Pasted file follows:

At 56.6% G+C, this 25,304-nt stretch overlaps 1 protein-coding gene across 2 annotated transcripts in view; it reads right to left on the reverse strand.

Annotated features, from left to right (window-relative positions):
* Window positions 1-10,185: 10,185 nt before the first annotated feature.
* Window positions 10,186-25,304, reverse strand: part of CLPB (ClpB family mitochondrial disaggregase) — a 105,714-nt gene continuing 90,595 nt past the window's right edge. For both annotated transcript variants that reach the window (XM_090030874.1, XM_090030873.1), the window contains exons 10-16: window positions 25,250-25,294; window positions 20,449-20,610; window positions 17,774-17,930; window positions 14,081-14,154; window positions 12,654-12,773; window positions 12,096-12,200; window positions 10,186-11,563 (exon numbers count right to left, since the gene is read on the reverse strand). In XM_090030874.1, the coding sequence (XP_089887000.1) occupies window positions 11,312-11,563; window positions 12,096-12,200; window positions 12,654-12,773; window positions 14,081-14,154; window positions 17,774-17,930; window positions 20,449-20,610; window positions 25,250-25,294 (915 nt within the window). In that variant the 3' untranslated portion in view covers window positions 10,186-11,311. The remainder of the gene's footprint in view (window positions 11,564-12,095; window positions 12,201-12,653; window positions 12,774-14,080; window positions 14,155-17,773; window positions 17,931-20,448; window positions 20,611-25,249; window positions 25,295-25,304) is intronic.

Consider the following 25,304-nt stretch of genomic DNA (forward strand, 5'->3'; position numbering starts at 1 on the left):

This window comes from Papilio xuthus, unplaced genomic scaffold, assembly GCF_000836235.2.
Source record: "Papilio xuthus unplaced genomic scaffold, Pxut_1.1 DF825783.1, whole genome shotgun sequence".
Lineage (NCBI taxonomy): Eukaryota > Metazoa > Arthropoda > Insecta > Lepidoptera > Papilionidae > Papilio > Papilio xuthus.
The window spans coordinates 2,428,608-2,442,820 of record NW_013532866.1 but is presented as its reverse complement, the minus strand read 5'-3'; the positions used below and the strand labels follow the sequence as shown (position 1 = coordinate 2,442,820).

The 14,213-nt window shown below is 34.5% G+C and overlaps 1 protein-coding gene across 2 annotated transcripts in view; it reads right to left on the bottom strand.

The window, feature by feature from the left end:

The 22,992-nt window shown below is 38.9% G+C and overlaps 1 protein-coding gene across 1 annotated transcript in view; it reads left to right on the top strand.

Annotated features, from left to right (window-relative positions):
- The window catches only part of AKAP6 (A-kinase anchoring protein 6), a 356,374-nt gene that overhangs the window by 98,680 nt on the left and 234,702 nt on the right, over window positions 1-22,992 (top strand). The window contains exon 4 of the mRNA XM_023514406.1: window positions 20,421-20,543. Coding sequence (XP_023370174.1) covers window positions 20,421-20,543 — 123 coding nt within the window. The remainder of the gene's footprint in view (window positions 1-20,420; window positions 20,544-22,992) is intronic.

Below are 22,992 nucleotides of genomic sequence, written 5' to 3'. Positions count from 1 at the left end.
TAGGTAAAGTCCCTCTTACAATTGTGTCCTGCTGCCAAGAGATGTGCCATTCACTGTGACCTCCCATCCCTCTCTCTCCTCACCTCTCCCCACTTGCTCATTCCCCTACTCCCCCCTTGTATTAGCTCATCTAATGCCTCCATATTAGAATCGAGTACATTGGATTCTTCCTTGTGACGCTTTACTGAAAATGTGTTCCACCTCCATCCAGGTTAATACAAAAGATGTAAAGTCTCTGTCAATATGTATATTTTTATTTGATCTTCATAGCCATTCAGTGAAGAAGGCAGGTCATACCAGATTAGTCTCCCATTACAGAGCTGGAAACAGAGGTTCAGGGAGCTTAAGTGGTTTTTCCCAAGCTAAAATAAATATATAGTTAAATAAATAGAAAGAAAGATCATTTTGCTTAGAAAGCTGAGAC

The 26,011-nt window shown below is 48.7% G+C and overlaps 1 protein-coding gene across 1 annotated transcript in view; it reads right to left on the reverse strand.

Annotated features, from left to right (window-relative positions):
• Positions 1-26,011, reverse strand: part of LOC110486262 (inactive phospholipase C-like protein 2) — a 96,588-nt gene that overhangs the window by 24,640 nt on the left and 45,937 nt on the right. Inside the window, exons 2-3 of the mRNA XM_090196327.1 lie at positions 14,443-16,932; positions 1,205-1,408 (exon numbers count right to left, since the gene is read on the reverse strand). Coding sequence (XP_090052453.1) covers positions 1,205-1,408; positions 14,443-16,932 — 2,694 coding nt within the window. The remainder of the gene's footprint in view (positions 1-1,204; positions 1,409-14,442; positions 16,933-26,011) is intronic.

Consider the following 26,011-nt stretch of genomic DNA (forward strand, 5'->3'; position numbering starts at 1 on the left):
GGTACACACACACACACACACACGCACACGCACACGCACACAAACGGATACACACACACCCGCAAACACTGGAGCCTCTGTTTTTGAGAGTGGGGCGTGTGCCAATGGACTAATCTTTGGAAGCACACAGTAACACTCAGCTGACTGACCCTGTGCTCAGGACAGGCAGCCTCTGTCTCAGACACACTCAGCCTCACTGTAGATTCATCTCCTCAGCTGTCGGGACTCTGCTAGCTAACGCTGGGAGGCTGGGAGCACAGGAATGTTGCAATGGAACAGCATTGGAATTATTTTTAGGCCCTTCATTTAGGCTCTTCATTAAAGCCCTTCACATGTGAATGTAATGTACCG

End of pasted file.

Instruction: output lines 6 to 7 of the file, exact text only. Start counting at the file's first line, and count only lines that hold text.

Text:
This window comes from Papilio xuthus, unplaced genomic scaffold, assembly GCF_000836235.2.
Source record: "Papilio xuthus unplaced genomic scaffold, Pxut_1.1 DF825783.1, whole genome shotgun sequence".